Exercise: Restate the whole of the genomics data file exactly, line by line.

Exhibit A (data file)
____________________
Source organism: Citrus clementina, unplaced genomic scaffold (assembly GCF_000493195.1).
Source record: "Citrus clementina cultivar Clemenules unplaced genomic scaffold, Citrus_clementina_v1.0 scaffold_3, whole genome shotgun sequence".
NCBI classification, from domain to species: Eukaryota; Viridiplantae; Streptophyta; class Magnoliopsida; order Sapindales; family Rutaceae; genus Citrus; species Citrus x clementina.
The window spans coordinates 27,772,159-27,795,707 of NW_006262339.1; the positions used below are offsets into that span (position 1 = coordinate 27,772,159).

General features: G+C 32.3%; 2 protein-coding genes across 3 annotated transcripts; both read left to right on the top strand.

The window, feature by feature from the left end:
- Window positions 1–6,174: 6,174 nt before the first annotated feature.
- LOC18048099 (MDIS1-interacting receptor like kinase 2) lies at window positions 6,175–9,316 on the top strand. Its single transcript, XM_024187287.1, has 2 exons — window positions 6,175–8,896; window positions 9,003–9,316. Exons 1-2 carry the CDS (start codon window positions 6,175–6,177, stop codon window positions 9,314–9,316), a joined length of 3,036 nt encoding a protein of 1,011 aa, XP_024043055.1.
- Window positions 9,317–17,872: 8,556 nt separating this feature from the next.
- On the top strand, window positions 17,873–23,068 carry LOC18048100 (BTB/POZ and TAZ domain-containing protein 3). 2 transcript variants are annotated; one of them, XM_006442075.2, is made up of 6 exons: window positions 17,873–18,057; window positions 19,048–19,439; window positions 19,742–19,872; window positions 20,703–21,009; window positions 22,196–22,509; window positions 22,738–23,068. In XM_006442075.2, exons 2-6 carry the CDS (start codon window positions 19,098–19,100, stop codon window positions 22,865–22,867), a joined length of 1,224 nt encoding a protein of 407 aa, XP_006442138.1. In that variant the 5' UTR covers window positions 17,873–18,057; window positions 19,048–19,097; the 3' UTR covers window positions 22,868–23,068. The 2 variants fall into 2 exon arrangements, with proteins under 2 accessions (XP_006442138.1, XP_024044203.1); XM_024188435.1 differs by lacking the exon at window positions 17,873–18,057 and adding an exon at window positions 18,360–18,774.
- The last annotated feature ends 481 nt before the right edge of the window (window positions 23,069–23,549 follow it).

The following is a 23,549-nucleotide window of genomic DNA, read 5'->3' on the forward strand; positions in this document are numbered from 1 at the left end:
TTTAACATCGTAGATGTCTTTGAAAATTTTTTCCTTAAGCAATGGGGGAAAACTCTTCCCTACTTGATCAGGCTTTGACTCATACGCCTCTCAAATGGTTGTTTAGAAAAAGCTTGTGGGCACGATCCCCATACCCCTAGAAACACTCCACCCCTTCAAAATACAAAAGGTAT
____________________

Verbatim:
Source organism: Citrus clementina, unplaced genomic scaffold (assembly GCF_000493195.1).
Source record: "Citrus clementina cultivar Clemenules unplaced genomic scaffold, Citrus_clementina_v1.0 scaffold_3, whole genome shotgun sequence".
NCBI classification, from domain to species: Eukaryota; Viridiplantae; Streptophyta; class Magnoliopsida; order Sapindales; family Rutaceae; genus Citrus; species Citrus x clementina.
The window spans coordinates 27,772,159-27,795,707 of NW_006262339.1; the positions used below are offsets into that span (position 1 = coordinate 27,772,159).

General features: G+C 32.3%; 2 protein-coding genes across 3 annotated transcripts; both read left to right on the top strand.

The window, feature by feature from the left end:
- Window positions 1–6,174: 6,174 nt before the first annotated feature.
- LOC18048099 (MDIS1-interacting receptor like kinase 2) lies at window positions 6,175–9,316 on the top strand. Its single transcript, XM_024187287.1, has 2 exons — window positions 6,175–8,896; window positions 9,003–9,316. Exons 1-2 carry the CDS (start codon window positions 6,175–6,177, stop codon window positions 9,314–9,316), a joined length of 3,036 nt encoding a protein of 1,011 aa, XP_024043055.1.
- Window positions 9,317–17,872: 8,556 nt separating this feature from the next.
- On the top strand, window positions 17,873–23,068 carry LOC18048100 (BTB/POZ and TAZ domain-containing protein 3). 2 transcript variants are annotated; one of them, XM_006442075.2, is made up of 6 exons: window positions 17,873–18,057; window positions 19,048–19,439; window positions 19,742–19,872; window positions 20,703–21,009; window positions 22,196–22,509; window positions 22,738–23,068. In XM_006442075.2, exons 2-6 carry the CDS (start codon window positions 19,098–19,100, stop codon window positions 22,865–22,867), a joined length of 1,224 nt encoding a protein of 407 aa, XP_006442138.1. In that variant the 5' UTR covers window positions 17,873–18,057; window positions 19,048–19,097; the 3' UTR covers window positions 22,868–23,068. The 2 variants fall into 2 exon arrangements, with proteins under 2 accessions (XP_006442138.1, XP_024044203.1); XM_024188435.1 differs by lacking the exon at window positions 17,873–18,057 and adding an exon at window positions 18,360–18,774.
- The last annotated feature ends 481 nt before the right edge of the window (window positions 23,069–23,549 follow it).

The following is a 23,549-nucleotide window of genomic DNA, read 5'->3' on the forward strand; positions in this document are numbered from 1 at the left end:
TTTAACATCGTAGATGTCTTTGAAAATTTTTTCCTTAAGCAATGGGGGAAAACTCTTCCCTACTTGATCAGGCTTTGACTCATACGCCTCTCAAATGGTTGTTTAGAAAAAGCTTGTGGGCACGATCCCCATACCCCTAGAAACACTCCACCCCTTCAAAATACAAAAGGTAT